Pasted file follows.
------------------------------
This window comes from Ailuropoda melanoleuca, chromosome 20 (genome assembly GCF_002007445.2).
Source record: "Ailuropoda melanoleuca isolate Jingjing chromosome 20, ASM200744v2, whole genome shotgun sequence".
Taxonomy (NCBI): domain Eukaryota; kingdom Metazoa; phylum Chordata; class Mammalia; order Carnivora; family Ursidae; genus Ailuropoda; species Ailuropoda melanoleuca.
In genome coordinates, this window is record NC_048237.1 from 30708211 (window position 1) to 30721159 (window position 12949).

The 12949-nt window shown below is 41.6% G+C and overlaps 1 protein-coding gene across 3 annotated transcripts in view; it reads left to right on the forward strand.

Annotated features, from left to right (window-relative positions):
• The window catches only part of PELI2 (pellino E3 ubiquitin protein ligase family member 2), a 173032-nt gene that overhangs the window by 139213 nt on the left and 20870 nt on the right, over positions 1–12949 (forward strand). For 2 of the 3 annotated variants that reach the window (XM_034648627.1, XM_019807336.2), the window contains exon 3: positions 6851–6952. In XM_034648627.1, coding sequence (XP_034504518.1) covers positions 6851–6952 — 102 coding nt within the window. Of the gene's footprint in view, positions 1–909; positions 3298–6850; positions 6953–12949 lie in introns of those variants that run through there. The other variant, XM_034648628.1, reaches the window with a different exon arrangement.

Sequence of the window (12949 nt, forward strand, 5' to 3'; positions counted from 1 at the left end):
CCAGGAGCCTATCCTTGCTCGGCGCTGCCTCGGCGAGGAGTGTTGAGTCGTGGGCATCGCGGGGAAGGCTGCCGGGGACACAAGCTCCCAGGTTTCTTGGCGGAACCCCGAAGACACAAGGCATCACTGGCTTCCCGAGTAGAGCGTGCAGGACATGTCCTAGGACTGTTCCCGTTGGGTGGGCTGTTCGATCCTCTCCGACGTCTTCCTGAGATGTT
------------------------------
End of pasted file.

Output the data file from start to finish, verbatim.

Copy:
This window comes from Ailuropoda melanoleuca, chromosome 20 (genome assembly GCF_002007445.2).
Source record: "Ailuropoda melanoleuca isolate Jingjing chromosome 20, ASM200744v2, whole genome shotgun sequence".
Taxonomy (NCBI): domain Eukaryota; kingdom Metazoa; phylum Chordata; class Mammalia; order Carnivora; family Ursidae; genus Ailuropoda; species Ailuropoda melanoleuca.
In genome coordinates, this window is record NC_048237.1 from 30708211 (window position 1) to 30721159 (window position 12949).

The 12949-nt window shown below is 41.6% G+C and overlaps 1 protein-coding gene across 3 annotated transcripts in view; it reads left to right on the forward strand.

Annotated features, from left to right (window-relative positions):
• The window catches only part of PELI2 (pellino E3 ubiquitin protein ligase family member 2), a 173032-nt gene that overhangs the window by 139213 nt on the left and 20870 nt on the right, over positions 1–12949 (forward strand). For 2 of the 3 annotated variants that reach the window (XM_034648627.1, XM_019807336.2), the window contains exon 3: positions 6851–6952. In XM_034648627.1, coding sequence (XP_034504518.1) covers positions 6851–6952 — 102 coding nt within the window. Of the gene's footprint in view, positions 1–909; positions 3298–6850; positions 6953–12949 lie in introns of those variants that run through there. The other variant, XM_034648628.1, reaches the window with a different exon arrangement.

Sequence of the window (12949 nt, forward strand, 5' to 3'; positions counted from 1 at the left end):
CCAGGAGCCTATCCTTGCTCGGCGCTGCCTCGGCGAGGAGTGTTGAGTCGTGGGCATCGCGGGGAAGGCTGCCGGGGACACAAGCTCCCAGGTTTCTTGGCGGAACCCCGAAGACACAAGGCATCACTGGCTTCCCGAGTAGAGCGTGCAGGACATGTCCTAGGACTGTTCCCGTTGGGTGGGCTGTTCGATCCTCTCCGACGTCTTCCTGAGATGTT